The time change (they are 14 hours ahead of us here in EST) was a bit annoying with these winter Olympic games held in PyeongChang, a first for South Korea.  Sometimes it was hard to tell what was old news and what was new.  Other than that, I thoroughly enjoyed watching all the talented athletes.  Well, maybe not the curling  or hockey.

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Do curlers have to be physically fit?

In my youth, the only curlers I knew were the rags my mother used to put in my hair.   I was vaguely aware that my BFF’s brother was a curler, but I cannot say I was interested enough to find out anything about the sport.  In fact, I’m not sure it was much of a sport back then.

My husband was a great curler in his youth, representing his club in the provincial playdowns several times.  His teenaged years were consumed with curling.  His knowledge of and passion for the game, not to mention the numerous trophies that we have in our home, (those were the days when no one but the winner got a trophy) taught me all about the game.  Not just the logistics of the game, but how difficult it is (here in Canada) to be the best team in your club let alone your zone, province, or country.  That degree of difficulty has not changed.  It might be even tougher as there are so many good teams out there.

My two eldest sons started curling at the age of four.  They both curled locally for years,  coached by their father. The younger of the two was not as passionate about the sport as the elder who also went on to curl competitively including representing our area in the provincials.  Unfortunately, much to the chagrin of his dad, his curling days took a back seat to his goal of becoming a civil engineer.  Both sons learned a lot on the curling ice, including leadership, team play, and communication skills.  Both developed friendships that have lasted over the years.   In fact, my eldest son met his new wife within the first few years of his curling career.  They both still curl at the same RCC although she is currently taking a hiatus to give birth to their first child!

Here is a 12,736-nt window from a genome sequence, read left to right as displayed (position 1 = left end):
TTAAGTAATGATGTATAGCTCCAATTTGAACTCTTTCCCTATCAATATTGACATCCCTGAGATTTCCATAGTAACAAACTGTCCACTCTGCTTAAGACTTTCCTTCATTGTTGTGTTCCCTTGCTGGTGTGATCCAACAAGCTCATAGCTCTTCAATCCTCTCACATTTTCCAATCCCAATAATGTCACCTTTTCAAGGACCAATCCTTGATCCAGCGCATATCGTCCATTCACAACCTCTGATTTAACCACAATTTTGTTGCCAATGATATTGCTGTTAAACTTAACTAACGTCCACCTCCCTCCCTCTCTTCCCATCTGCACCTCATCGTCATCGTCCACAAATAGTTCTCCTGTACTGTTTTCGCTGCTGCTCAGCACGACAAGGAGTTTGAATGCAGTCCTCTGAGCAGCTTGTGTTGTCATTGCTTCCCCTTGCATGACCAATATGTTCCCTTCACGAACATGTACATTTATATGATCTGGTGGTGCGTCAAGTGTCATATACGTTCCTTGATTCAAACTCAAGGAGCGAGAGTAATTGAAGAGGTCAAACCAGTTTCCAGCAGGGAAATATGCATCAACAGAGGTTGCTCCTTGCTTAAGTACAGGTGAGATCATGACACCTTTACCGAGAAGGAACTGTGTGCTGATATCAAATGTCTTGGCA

Gone are the days, however, where drinking beer (adults only of course) and munching on junk food after the game were the highlights of the sport, at least at the competitive level.   Today, teams and individuals are known for their fitness level, mental endurance, and strategically amazing shots.  Sorry Ed Werenich, but the days of the belly hanging over the belt as you crouch on the ice to throw your shot are long gone.

ed

 

Watching the mixed doubles category in the winter Olympics this week, it is obvious that these curlers definitely have to be physically fit athletes to compete at this level today.  With just two (traditional curling has four) curlers per team, they  are throwing a rock, then quickly jumping up to sweep it down the ice towards the house.  I broke out in a (nervous) sweat watching them, especially the gold medal game between Canada and Switzerland.  The pairing of Canada’s John Morris and Kaitlyn Lawes were spectacular to watch as they brought home the gold.

curlers
CBC news: Canada’s John Morris and Kaitlyn Lawes win Olympic gold in curling mixed doubles